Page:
A number of network applications make use of multiplexed channels inside of a single TCP connection to handle data transfer and/or control information. Because these channels cannot make use of the TCP windows for flow control they must implement their own. This means that a second window can be imposed on top of the existing TCP window. The result of this is that even if the TCP window is correctly sized for the current to produce exceptional FTP performance a user may still encounter dismal throughput under one of these applications. This is because the
application window, which is often statically defined, is too small for many
typical paths. This forces the connection to slow down to the limit of the smaller of the two windows.
The best current example of this is the SSH2 protocol.It is not uncommon for a user to be sitting on a connection they can utilize less than 1% of because of this double window problem. While a user might not experience any issues in interactive sessions it’s a very noticeable problem in bulk data transfers (eg SCP, rsync -essh, sftp, etc) and is common source of frustration – especially for users with access to high performance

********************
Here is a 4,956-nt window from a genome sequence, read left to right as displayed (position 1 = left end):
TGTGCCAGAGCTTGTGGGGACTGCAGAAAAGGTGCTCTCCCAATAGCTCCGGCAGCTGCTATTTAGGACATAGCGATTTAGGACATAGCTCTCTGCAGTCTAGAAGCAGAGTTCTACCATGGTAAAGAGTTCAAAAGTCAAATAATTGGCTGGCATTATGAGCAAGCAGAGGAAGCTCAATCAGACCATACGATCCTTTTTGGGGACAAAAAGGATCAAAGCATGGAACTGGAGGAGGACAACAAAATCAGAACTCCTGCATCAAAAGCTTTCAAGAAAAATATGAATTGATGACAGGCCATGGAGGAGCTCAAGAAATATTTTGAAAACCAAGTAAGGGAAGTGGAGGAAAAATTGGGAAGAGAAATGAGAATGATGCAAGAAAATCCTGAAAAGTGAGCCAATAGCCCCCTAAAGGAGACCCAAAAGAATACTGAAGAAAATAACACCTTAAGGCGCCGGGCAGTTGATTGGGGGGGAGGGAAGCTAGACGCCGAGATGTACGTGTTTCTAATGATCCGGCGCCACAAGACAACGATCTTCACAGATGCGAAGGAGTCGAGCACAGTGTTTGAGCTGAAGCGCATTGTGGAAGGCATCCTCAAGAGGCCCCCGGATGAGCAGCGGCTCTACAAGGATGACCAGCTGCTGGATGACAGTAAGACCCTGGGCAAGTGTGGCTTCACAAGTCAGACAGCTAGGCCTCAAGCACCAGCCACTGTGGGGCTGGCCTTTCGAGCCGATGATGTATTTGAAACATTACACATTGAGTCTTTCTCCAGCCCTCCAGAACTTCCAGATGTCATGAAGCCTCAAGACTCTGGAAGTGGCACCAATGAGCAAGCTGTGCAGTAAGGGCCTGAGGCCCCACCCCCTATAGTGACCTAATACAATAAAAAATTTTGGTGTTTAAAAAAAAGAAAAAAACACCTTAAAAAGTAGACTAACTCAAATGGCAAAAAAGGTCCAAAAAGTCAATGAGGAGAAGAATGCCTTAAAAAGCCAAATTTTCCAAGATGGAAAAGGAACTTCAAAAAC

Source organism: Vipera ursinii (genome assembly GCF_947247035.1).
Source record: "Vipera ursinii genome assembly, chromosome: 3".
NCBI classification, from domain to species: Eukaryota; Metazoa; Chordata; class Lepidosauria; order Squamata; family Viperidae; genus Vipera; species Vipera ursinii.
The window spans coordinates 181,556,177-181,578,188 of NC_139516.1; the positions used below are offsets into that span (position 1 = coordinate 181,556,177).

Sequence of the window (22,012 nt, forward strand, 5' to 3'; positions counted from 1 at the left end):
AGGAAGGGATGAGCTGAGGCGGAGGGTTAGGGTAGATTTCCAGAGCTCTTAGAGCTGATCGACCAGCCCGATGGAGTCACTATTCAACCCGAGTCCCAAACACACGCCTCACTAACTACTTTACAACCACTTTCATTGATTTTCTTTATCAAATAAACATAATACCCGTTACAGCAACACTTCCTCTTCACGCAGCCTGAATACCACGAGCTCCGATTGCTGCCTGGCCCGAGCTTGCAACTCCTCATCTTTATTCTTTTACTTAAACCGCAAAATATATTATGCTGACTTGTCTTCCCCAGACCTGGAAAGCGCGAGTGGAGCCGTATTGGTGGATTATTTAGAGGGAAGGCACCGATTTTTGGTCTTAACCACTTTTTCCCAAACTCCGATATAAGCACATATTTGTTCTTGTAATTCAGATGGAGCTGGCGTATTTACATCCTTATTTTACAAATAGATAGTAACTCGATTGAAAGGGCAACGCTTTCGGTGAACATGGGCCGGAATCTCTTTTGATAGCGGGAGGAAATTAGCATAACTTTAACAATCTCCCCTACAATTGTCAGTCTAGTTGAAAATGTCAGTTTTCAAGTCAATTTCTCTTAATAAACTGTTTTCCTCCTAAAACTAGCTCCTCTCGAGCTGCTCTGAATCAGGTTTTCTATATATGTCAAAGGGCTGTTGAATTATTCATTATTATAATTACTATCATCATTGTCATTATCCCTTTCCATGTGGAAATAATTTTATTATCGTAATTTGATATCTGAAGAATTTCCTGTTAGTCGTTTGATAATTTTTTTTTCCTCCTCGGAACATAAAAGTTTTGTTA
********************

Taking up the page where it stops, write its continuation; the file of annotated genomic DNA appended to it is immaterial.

network connections. A researcher trying to transfer a 400GB dataset over a
GigE connection is simply not going to be satisfied with a 1.2 Mbit/sec transfer rate.
Alternatives that meet increased security requirements do exist: Kerberized FTP, Grid Services, and even VPNs. However, the infrastructure investment
associated with them often limits their use to larger institutions. Smaller groups and individuals often don’t have the time, expertise, or money to make use of these alternatives and are often forced to accept poor performance. Fixing the windowing problem in SSH will remove that infrastructure barrier and help speed adoption, spur demand, and inspire new applications to make use of high speed encrypted data transfers.
Additionally, if the problems facing SSH can be effectively addressed the solution may be applicable to other protocol implementations that make use of internal flow control mechanisms. Without a doubt, there are notable
performance problems with NFS and AFS which may be, at least partially,
addressed with programming practices developed through the SSH2 research.